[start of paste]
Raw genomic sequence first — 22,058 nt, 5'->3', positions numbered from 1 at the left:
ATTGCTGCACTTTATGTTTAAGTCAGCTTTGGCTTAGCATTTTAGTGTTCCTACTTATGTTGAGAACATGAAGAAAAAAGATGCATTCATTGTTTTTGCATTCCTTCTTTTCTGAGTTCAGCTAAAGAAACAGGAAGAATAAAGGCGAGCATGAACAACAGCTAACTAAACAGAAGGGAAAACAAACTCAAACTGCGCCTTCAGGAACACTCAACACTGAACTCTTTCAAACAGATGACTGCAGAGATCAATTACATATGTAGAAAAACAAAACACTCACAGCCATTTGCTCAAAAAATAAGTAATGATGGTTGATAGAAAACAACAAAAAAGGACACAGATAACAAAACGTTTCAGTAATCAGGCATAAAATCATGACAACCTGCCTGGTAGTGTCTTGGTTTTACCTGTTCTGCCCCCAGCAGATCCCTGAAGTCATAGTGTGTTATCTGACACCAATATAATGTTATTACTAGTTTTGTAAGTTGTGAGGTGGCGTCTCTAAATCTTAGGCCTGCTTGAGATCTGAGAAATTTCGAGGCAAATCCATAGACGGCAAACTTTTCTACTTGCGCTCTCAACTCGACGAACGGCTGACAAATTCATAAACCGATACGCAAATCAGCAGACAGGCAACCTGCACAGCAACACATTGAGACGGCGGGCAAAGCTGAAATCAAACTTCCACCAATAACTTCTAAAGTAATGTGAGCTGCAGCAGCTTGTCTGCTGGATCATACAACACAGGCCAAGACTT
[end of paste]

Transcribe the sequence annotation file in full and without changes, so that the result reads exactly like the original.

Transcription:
Raw genomic sequence first — 22,058 nt, 5'->3', positions numbered from 1 at the left:
ATTGCTGCACTTTATGTTTAAGTCAGCTTTGGCTTAGCATTTTAGTGTTCCTACTTATGTTGAGAACATGAAGAAAAAAGATGCATTCATTGTTTTTGCATTCCTTCTTTTCTGAGTTCAGCTAAAGAAACAGGAAGAATAAAGGCGAGCATGAACAACAGCTAACTAAACAGAAGGGAAAACAAACTCAAACTGCGCCTTCAGGAACACTCAACACTGAACTCTTTCAAACAGATGACTGCAGAGATCAATTACATATGTAGAAAAACAAAACACTCACAGCCATTTGCTCAAAAAATAAGTAATGATGGTTGATAGAAAACAACAAAAAAGGACACAGATAACAAAACGTTTCAGTAATCAGGCATAAAATCATGACAACCTGCCTGGTAGTGTCTTGGTTTTACCTGTTCTGCCCCCAGCAGATCCCTGAAGTCATAGTGTGTTATCTGACACCAATATAATGTTATTACTAGTTTTGTAAGTTGTGAGGTGGCGTCTCTAAATCTTAGGCCTGCTTGAGATCTGAGAAATTTCGAGGCAAATCCATAGACGGCAAACTTTTCTACTTGCGCTCTCAACTCGACGAACGGCTGACAAATTCATAAACCGATACGCAAATCAGCAGACAGGCAACCTGCACAGCAACACATTGAGACGGCGGGCAAAGCTGAAATCAAACTTCCACCAATAACTTCTAAAGTAATGTGAGCTGCAGCAGCTTGTCTGCTGGATCATACAACACAGGCCAAGACTT